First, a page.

There’s a new twist in the never-ending tale about Panama Papers. After weeks of silence, the Police Commissioner yesterday let slip that Minister Konrad Mizzi and the Prime Minister’s Chief Of Staff Keith Schembri may be under police investigation after all, only to take it back again in a strange clarification earlier this morning.
Mizzi and Schembri, who have kept their positions in government, were named in the Panama Papers leak last year, and came under intense scrutiny last month when members of the Pana Committee said their offshore company structures were a “textbook case of money laundering”.
Police Commissioner Laurence Cutajar was yesterday surprised with a phone interview by TV presenter Frank Psaila on the Nationalist Party’s TV station Net. He was asked to explain why the police did not seem to have followed up a report into the Panama scandal by Malta’s Financial Intelligence Analysis Unit.
Cutajar said he could not comment about this case, but emphasised very clearly a section of the law that specifically excluded him from commenting. Without defining the law in question he simply repeatedly referred to Article 112 in chapter 164 of the Police Act.
It turns out that this chapter of the law is pretty specific about referring only to people under police investigation. This is what the law actually says:
“No police officer shall give any details to the press or the broadcasting media regarding the identity of any person arrested on a reasonable suspicion that he committed an offence. The Police shall not issue to the press, either directly or indirectly, any information about the identity of the person who is about to be charged before the courts or of any investigation concerning any suspect.”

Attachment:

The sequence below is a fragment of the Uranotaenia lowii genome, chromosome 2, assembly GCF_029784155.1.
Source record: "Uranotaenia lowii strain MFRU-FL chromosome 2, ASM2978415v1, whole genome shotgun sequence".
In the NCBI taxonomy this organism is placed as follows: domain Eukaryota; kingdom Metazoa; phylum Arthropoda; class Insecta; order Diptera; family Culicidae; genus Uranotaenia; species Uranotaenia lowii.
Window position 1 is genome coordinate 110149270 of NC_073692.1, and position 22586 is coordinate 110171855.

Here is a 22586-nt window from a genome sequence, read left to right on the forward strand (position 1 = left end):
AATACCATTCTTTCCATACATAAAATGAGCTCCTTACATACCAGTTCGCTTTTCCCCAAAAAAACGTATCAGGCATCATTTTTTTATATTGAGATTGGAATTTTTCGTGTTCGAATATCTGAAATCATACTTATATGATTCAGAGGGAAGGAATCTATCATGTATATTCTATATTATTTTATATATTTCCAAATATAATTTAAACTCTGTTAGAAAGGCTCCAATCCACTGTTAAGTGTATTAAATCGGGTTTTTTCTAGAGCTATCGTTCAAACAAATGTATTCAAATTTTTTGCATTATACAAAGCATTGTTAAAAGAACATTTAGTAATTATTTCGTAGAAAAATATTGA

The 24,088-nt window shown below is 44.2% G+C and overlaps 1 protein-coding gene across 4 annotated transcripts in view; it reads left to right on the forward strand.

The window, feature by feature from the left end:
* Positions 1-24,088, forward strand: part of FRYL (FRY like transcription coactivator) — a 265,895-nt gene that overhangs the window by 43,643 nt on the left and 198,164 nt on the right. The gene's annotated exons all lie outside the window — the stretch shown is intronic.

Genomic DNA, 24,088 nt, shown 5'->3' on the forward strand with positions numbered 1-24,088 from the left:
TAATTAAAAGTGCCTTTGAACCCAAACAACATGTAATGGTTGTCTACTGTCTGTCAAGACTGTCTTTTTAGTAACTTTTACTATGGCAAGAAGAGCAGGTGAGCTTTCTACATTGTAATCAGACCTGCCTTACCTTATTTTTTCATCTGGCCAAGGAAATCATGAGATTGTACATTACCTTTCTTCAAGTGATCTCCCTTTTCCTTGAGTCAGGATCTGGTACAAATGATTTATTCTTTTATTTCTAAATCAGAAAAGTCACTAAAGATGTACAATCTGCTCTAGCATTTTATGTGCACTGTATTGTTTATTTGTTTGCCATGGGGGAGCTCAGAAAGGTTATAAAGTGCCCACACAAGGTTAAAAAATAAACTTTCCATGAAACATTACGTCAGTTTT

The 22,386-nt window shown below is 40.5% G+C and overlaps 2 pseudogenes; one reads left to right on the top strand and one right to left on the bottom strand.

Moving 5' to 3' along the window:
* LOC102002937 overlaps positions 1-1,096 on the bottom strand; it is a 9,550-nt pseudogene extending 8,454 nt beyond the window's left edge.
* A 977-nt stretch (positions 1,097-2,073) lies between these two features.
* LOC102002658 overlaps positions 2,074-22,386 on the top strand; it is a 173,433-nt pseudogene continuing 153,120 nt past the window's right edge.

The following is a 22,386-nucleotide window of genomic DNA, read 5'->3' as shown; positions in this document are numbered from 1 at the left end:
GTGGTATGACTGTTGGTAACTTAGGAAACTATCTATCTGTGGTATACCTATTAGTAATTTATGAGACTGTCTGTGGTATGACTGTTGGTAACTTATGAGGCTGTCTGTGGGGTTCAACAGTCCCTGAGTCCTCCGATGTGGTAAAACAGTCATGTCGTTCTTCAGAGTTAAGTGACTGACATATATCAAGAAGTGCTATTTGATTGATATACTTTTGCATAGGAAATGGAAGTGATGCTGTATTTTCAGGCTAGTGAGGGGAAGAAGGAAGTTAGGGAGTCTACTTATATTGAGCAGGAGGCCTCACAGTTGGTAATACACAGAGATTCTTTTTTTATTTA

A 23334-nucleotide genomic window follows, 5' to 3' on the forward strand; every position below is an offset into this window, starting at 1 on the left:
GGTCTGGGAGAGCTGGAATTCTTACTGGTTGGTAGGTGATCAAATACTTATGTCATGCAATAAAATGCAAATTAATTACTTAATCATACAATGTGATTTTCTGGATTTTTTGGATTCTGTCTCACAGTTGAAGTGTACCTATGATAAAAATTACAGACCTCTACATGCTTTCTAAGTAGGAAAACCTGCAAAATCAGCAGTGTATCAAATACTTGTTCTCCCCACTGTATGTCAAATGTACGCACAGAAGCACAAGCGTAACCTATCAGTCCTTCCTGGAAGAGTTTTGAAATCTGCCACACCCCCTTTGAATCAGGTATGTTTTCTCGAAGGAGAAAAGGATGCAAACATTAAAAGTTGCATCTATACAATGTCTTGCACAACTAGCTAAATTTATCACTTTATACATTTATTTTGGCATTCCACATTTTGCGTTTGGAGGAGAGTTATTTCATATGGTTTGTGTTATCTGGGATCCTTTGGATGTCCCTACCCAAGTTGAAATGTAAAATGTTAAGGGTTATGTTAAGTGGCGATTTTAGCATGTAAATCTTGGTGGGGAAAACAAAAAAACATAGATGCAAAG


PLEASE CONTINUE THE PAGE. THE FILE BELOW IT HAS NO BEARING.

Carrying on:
It’s no surprise then that the Nationalist Party’s newspaper Nazzjon this morning carried a big front page story entitled: Confirmation That They’re Suspects And Under Investigation (Jikkonferma li suspettati u investigati).
The front page story was this morning immediately dismissed by government official Glenn Bedingfield on his blog, where he titled the newspaper’s story as “fake news”. Bedingfield said the story was a lie “fatter than MPs Toni Bezzina and George Pullicino together”.
“Even if you add me to the mix, it remains the fattest lie,” Bedingfield added.
The police released a statement some hours later clarifying the comment, saying the “spirit” of the law in question was intended for specific cases not to be discussed in the media.
“Today’s report by in-Nazzjon is just an incorrect interpretation of the way the Police Commissioner responded. As was already said on March 24th 2016, there is no reasonable suspicion of any criminal actions that could lead to an investigation.”
“The police should be left to do its work with serenity and no added pressure,” the statement concluded.
Lovin Malta has sent a follow-up question to the police, asking whether any information that emerged since March 24th 2016, including the FIAU report, have changed the situation whereby there is no reasonable suspicion of criminal actions.
The Police Commissioner has recently come under strong fire by the Opposition leader Simon Busuttil who has vowed to remove him from his position if the Nationalist Party were to be re-elected next year.
Meanwhile, Keith Schembri has reacted on Facebook, accusing Busuttil of attacking him because of a lack of ideas on how to tackle the country’s problems.
In a reaction, the Office of the Prime Minister told Lovin Malta that the Opposition was exerting tremendous pressure on the police force in a way that was unprecedented and dangerous.
“It is unprecedented that the Opposition leader says he would sack the Police Commissioner or anyone who does not comply to his political demands. This is tantamount to blackmail on all independent and investigative bodies. His divisive politics and arrogance simply shows he did not learn past lessons from the last PN administration.”